Special Report: The Feminist Wire goes to the Commission on the Status of Women, or the CSW Through My Virgin Eyes – The Feminist Wire

Special Report: The Feminist Wire goes to the Commission on the Status of Women, or the CSW Through My Virgin Eyes

By Special TFW Correspondent, Mazuba Haanyama

cswWeek one is rapidly drawing to an end and I feel like I have been hit by a train; a collision of cargo reminiscent of struggles fought by my ancestors in my dreams light years ago. This is the end of week one at the Commission on the Status of Women, in New York City. Perhaps rather naively I thought this space would somehow be different – not sure exactly how or what would be different, but I was hoping for something more igniting, and dare I say meaningful. Alas, it has been a whirlwind of long meetings, talk I don’t really understand, and when I do, can’t really connect the dots to what it might mean for women’s lived realities around the world.

This is my first time at CSW. I came into this space cautious, as all things UN-related make me tread carefully, but still interested in finding out what it may mean if anything for women’s organizing, livelihoods, and existence. What I did not expect was the sheer density, madness and complexity of this space, which I am beginning to feel serves only to alienate and distract from real change that could possibly be taking place.  To be sure, my gaze is limited.  I do not intend to articulate all of the happenings at CSW, nor do I aspire to offer an analysis on all of the possible gains we hope to make by asserting language into documents that most people will never see.

I offer simply my reading—the gaze of a young queer African feminist lover, grappling with the politics of an ‘international/global’ convening, which makes invisible my body and the millions of other black bodies I am deeply invested in.  Specifically, I am struggling to understand the core theory of change taking place at CSW. With the fight to assert language particularly on issues related to sexual and reproductive health and rights (which is the camp I’ve been hanging out with), I wonder about how arduous debates on language will meaningfully affect deep institutional racial discrimination and growing inequalities in our communities.

As it stands, we are trying to push our governments to adopt better more progressive language in big policy documents such as CSW. Because as the theory may propose, if we have better language this will ‘encourage’ our governments to adopt more equitable policies and laws in our countries.  Do we believe that this will eventually affect women’s daily lives? Because there is a major focus on “coming out” with agreed conclusions that will be ‘beneficial’ to women’s rights around the world, language and other similar declarations have super-human significance in this space. I also, perhaps naively, had not imagined the weird negotiations that take place across nation-states with regard to the bargaining that happens surrounding women’s rights—that concomitantly and fundamentally ignore the complexities between and amongst nations.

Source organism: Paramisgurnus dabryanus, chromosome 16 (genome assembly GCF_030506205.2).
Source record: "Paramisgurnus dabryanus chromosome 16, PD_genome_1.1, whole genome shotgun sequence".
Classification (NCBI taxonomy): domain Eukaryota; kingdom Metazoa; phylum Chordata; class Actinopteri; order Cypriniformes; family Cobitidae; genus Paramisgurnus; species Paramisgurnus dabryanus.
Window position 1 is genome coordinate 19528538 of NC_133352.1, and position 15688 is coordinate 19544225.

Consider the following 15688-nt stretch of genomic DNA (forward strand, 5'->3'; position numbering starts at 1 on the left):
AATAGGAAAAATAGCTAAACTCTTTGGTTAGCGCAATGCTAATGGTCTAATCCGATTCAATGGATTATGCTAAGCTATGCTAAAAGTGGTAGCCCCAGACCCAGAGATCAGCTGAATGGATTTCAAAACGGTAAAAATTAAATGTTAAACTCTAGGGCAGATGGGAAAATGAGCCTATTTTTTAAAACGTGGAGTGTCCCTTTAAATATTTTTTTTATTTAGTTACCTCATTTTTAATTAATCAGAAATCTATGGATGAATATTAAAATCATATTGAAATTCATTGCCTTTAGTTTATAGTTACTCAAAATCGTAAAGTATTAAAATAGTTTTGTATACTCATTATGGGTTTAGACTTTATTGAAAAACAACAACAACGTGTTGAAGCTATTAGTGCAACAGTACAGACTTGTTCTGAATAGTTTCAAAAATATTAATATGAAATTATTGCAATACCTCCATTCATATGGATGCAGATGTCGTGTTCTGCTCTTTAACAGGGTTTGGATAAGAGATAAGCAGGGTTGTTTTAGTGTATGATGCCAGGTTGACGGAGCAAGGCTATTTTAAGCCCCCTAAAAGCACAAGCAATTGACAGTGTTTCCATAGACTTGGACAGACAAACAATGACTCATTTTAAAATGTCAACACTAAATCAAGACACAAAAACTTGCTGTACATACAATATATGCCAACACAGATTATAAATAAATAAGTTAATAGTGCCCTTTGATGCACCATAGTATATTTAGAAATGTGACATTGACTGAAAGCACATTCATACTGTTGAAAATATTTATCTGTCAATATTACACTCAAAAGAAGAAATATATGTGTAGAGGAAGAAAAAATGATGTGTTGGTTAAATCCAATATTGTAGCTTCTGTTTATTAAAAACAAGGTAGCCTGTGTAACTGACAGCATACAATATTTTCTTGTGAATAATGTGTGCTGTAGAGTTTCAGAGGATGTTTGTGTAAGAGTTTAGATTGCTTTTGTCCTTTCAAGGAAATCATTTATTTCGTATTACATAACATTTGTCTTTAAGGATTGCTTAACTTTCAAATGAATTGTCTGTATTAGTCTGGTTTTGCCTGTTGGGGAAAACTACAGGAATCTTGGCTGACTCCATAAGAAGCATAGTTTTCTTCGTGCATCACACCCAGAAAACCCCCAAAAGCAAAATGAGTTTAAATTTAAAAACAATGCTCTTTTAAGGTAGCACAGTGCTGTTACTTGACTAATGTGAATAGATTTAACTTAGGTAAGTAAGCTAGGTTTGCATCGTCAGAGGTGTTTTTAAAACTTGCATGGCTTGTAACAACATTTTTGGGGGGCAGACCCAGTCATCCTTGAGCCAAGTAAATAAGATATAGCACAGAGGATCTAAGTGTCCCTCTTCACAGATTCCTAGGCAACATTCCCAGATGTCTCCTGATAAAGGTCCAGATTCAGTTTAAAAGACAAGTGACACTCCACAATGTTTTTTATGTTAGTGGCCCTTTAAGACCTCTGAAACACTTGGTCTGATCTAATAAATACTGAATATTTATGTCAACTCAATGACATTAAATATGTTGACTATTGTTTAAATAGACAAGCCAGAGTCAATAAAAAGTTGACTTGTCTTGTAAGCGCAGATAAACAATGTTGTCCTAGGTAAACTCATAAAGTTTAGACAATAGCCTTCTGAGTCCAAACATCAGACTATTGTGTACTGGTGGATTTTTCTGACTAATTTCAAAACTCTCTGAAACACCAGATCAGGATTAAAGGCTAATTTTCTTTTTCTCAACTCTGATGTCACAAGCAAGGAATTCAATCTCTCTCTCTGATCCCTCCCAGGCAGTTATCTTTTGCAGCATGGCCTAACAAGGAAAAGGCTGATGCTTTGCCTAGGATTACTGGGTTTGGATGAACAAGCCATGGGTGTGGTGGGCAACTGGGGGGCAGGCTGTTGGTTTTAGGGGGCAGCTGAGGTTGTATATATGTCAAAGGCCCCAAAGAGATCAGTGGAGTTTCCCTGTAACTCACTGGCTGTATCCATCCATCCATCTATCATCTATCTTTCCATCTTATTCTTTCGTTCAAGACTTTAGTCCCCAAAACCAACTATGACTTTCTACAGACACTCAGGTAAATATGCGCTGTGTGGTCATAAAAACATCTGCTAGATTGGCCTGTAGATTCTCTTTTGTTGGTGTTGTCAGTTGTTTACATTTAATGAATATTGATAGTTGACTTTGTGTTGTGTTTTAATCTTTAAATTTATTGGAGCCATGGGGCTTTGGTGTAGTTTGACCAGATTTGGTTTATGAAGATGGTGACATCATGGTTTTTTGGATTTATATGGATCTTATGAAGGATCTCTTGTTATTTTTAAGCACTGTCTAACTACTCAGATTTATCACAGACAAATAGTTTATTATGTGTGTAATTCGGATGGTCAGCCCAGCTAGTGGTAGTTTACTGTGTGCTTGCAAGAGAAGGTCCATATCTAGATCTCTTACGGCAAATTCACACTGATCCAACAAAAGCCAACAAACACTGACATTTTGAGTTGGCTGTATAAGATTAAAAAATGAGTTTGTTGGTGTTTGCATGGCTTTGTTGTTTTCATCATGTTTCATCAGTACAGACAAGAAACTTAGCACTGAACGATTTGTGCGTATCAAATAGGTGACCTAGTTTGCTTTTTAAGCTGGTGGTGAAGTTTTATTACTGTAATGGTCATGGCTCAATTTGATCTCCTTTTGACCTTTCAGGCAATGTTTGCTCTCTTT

Five days into the process and I am still trying to figure out what it all means. I am wildly confronted by having to negotiate politics I thought we had moved beyond. Caught somewhere between figuring out why at this ‘global’ gathering I can count the number of black (African and African-American) women on my one hand (in the caucuses I have been attending on sexual and reproductive health and rights and the LGBT caucus), and why the resurgence of terms such as ‘grassroots women/movements,’ and “women on the ground” (because some may be in the air?!). In a space with so few black women, there are even fewer black queer women and maybe this is because they know more than I do and have long since given up the illusion that these proceedings may make a difference in their lives or the lives of their communities.